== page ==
Are you really Belarusian? Your userid sounds Polish.
A little about my background... my wife is from Belarus (of Russian nationality) and we were married under the Moscow Patriarchate. The main reason I've been a catechumen this long is that I'm trying to work out getting chrismated in the parish we were married in.
That aside, the reason the MP (and Metropolitan Philaret in particular) is supporting Luka is that he has pursued a one-sided Russian nationalist position. What I mean by that is he has used the state to squeeze out other Christian faiths, including the local Belarusian Orthodox Church, in favor of the MP. Luka has also been pushing the country further into an eventual unification with Russia. I've read articles of journalists who've visited Metropolitan Philaret's home and saw photos of Luka adorning his walls. It's a bizarre situation, to say the least.
As far as what Orthodox think in the West, as +ÃƒÆ’Ã‚Â¦-ÃƒÆ’Ã‚Â¼+Ãƒâ€šÃ‚Â¦-ÃƒÆ’Ã‚Â¢-ÃƒÆ’Ã‚Â¤+++Ãƒâ€šÃ‚Â¦+++Ãƒâ€šÃ‚Â«-ÃƒÆ’Ã‚Â© noted, not many know about the situation in Belarus. With Iraq and the Middle East in the headlines, no attention is paid to what's going on in Belarus. As long as Luka's not starting wars and creating refugee crises, it'll probably stay that way. I also believe the US government has given Russia a free pass to manipulate the politics in that country as they please. Back in 1996 when Luka ordered Belarusian helicopters to shoot down an off-course hot air balloon killing the two young American men inside, and then forced down the second balloon and held the men in jail for several days without telling the embassy, the media in the US made little mention of the incident, for unknown reasons. I was in Belarus at the time and the state media said there was an old man and woman on the balloon and they shot it down because the old couple had died of heart attacks (at the same time!) and they had no other means to bring the balloon down. I didn't learn the truth until I left Belarus and arrived in Germany.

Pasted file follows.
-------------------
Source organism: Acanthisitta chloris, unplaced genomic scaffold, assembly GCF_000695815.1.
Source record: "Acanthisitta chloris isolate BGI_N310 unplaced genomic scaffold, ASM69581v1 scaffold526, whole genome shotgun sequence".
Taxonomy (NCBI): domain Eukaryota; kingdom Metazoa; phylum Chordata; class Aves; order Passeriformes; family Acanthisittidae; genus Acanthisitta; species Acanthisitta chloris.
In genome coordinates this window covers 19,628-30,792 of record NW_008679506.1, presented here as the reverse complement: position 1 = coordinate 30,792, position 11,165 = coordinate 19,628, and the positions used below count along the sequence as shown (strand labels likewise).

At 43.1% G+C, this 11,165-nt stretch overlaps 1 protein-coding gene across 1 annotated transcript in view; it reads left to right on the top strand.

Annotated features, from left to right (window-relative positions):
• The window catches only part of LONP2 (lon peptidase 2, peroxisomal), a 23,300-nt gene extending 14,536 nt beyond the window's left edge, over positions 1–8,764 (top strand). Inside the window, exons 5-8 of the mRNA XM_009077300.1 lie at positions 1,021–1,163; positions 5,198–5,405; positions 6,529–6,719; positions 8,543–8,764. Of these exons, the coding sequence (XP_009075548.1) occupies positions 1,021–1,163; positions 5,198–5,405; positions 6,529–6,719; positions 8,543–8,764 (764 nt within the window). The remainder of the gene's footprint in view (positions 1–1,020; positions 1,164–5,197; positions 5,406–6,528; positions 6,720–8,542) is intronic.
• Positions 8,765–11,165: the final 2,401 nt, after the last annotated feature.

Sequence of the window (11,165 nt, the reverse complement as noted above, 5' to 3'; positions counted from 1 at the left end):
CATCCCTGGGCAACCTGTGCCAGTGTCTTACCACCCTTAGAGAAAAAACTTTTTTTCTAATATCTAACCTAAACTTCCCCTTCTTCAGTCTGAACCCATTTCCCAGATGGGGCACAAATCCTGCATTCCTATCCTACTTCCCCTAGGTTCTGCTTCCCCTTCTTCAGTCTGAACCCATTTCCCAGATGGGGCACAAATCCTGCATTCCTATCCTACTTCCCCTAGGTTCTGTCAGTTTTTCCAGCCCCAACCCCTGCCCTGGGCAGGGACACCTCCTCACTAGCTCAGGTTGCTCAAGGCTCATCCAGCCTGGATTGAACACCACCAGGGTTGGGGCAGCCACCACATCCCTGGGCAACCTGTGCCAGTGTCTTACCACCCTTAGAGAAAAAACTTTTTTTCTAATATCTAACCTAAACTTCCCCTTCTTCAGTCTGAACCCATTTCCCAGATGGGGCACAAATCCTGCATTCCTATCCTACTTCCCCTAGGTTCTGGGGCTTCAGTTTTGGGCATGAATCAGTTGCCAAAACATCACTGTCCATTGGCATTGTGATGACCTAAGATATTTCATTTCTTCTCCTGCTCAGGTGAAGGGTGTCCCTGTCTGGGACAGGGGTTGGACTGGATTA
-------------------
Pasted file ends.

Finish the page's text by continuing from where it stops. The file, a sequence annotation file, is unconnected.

It seems the US has pretty much stepped aside to allow the EU to deal with the Belarusian government, and they've not done a very good job (in my opinion) in holding them accountable to basic human rights, such as free and fair elections that are monitored and validated by the EU and OSCE. I'm not a believer that Belarus is not suitable for democracy; since they are a small country, there's no reason they can't follow the Baltic political and social model and be able to reform fairly rapidly. The society is homogenous, well-educated, technologically advanced by post-Soviet standards, and without social strife. The Mafia/corruption issue has been the rallying cry of Luka from day one, which doesn't make sense being that corruption is a major problem in the country. The government is essentially a Mafia-style regime that doesn't answer to the rule of law, or the constitution (for example, this referendum being held today is unconstitutional; the Belarusian constitution forbids referendums being called that affect the presidency. And this is the constitution that Luka wrote himself in 1996.). I've been in contact with small businessmen who've watched their businesses and savings stolen by Mafia goons in alliance with local bureaucrats. The best way to fight corruption isn't to further empower the government, but to strengthen civil society and allow opposition to participate in the political process. It helps to have a strong independent press that can investigate and openly report corruption. Unfortunately, this isn't a possibility in Belarus. And it looks like Ukraine is about to fall victim to the same fate.